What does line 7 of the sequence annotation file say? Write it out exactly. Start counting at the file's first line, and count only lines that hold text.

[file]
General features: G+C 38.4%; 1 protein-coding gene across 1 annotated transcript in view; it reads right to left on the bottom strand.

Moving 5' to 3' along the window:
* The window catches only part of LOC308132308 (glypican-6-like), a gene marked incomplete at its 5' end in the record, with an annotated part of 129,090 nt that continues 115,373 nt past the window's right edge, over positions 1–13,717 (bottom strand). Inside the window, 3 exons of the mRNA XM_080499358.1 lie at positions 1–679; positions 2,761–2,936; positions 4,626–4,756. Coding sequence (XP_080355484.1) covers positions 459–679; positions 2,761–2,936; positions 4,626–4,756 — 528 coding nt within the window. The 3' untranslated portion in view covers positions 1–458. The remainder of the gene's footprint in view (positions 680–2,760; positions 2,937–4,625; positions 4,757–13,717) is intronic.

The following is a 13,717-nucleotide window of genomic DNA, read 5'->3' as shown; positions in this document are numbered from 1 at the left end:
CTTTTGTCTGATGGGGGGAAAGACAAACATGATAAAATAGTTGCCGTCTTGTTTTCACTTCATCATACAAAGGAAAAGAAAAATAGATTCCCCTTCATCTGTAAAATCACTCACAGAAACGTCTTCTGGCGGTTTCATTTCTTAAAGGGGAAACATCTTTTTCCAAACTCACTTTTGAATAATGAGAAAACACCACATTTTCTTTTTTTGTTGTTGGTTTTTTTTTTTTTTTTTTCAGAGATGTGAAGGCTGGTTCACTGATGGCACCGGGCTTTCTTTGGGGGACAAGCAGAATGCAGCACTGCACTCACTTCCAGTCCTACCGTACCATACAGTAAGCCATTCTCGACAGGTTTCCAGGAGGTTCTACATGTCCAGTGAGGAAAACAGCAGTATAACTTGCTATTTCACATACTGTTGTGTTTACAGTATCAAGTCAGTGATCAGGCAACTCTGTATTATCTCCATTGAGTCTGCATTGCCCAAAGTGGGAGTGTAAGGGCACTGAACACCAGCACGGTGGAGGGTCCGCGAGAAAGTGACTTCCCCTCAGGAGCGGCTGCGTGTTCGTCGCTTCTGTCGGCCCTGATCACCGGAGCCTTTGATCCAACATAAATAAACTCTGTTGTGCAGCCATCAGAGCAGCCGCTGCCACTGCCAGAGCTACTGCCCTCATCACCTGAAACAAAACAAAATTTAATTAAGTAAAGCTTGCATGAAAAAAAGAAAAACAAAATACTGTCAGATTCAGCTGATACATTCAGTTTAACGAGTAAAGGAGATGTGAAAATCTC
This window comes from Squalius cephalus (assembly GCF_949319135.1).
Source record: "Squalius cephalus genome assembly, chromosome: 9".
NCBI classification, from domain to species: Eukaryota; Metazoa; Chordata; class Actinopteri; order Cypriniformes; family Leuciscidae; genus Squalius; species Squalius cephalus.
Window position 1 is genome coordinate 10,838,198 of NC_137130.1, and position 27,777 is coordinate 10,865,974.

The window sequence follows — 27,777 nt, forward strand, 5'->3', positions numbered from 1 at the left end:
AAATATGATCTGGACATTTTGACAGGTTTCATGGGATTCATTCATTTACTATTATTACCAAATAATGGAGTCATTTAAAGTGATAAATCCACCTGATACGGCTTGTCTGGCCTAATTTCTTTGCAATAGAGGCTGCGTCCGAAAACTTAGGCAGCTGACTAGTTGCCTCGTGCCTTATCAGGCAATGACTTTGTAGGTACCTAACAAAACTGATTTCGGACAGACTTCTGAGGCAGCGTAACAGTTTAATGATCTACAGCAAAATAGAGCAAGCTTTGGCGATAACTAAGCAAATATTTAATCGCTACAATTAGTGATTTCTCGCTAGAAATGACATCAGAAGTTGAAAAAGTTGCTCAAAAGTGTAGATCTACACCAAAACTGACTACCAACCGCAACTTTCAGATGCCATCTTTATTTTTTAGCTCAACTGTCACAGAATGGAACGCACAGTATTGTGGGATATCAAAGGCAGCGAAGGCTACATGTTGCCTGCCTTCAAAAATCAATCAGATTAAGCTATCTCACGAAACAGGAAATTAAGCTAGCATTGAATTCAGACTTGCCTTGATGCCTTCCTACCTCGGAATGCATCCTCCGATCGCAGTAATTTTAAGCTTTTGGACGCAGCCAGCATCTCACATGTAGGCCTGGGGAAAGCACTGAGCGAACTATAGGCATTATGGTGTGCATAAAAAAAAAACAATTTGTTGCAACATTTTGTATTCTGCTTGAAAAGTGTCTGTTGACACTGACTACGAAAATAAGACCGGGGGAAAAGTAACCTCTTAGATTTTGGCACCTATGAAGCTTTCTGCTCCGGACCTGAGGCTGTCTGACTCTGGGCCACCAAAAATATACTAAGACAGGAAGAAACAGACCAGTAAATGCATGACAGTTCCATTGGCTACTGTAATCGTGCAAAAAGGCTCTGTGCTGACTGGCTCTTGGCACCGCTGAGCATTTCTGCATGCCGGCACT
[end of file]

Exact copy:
Source record: "Squalius cephalus genome assembly, chromosome: 9".